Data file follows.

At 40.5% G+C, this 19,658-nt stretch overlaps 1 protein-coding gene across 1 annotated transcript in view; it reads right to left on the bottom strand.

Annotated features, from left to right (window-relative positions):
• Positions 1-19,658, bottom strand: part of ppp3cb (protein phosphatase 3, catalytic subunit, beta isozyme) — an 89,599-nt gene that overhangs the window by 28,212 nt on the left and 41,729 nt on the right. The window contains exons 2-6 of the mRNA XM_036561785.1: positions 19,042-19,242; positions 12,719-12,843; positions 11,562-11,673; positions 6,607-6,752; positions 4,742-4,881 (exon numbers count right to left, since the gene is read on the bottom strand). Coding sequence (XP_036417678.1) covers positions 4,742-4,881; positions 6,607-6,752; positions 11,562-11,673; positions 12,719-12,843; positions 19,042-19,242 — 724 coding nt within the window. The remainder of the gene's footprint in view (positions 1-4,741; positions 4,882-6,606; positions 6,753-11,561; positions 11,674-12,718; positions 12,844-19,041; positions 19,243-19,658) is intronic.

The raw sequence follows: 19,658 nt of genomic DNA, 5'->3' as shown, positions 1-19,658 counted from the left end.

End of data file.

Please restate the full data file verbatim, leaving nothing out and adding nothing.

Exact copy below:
At 40.5% G+C, this 19,658-nt stretch overlaps 1 protein-coding gene across 1 annotated transcript in view; it reads right to left on the bottom strand.

Annotated features, from left to right (window-relative positions):
• Positions 1-19,658, bottom strand: part of ppp3cb (protein phosphatase 3, catalytic subunit, beta isozyme) — an 89,599-nt gene that overhangs the window by 28,212 nt on the left and 41,729 nt on the right. The window contains exons 2-6 of the mRNA XM_036561785.1: positions 19,042-19,242; positions 12,719-12,843; positions 11,562-11,673; positions 6,607-6,752; positions 4,742-4,881 (exon numbers count right to left, since the gene is read on the bottom strand). Coding sequence (XP_036417678.1) covers positions 4,742-4,881; positions 6,607-6,752; positions 11,562-11,673; positions 12,719-12,843; positions 19,042-19,242 — 724 coding nt within the window. The remainder of the gene's footprint in view (positions 1-4,741; positions 4,882-6,606; positions 6,753-11,561; positions 11,674-12,718; positions 12,844-19,041; positions 19,243-19,658) is intronic.

The raw sequence follows: 19,658 nt of genomic DNA, 5'->3' as shown, positions 1-19,658 counted from the left end.